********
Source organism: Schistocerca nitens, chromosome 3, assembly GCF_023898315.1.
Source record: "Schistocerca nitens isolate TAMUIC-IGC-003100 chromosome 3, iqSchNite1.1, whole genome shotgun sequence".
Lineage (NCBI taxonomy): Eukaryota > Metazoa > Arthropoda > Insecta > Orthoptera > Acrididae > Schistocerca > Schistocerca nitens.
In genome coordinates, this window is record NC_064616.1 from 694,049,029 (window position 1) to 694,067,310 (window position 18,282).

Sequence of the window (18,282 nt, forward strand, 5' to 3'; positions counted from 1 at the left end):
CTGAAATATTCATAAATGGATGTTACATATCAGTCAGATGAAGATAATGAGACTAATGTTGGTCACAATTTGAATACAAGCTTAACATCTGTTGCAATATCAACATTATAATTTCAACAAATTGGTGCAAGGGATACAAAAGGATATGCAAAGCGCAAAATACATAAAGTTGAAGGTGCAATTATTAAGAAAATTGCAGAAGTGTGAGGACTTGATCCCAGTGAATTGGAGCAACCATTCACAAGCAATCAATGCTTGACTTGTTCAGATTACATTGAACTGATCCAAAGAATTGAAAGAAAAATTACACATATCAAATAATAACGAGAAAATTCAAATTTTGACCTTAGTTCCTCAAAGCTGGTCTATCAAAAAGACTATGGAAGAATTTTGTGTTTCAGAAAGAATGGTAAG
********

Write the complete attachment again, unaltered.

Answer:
Source organism: Schistocerca nitens, chromosome 3, assembly GCF_023898315.1.
Source record: "Schistocerca nitens isolate TAMUIC-IGC-003100 chromosome 3, iqSchNite1.1, whole genome shotgun sequence".
Lineage (NCBI taxonomy): Eukaryota > Metazoa > Arthropoda > Insecta > Orthoptera > Acrididae > Schistocerca > Schistocerca nitens.
In genome coordinates, this window is record NC_064616.1 from 694,049,029 (window position 1) to 694,067,310 (window position 18,282).

Sequence of the window (18,282 nt, forward strand, 5' to 3'; positions counted from 1 at the left end):
CTGAAATATTCATAAATGGATGTTACATATCAGTCAGATGAAGATAATGAGACTAATGTTGGTCACAATTTGAATACAAGCTTAACATCTGTTGCAATATCAACATTATAATTTCAACAAATTGGTGCAAGGGATACAAAAGGATATGCAAAGCGCAAAATACATAAAGTTGAAGGTGCAATTATTAAGAAAATTGCAGAAGTGTGAGGACTTGATCCCAGTGAATTGGAGCAACCATTCACAAGCAATCAATGCTTGACTTGTTCAGATTACATTGAACTGATCCAAAGAATTGAAAGAAAAATTACACATATCAAATAATAACGAGAAAATTCAAATTTTGACCTTAGTTCCTCAAAGCTGGTCTATCAAAAAGACTATGGAAGAATTTTGTGTTTCAGAAAGAATGGTAAG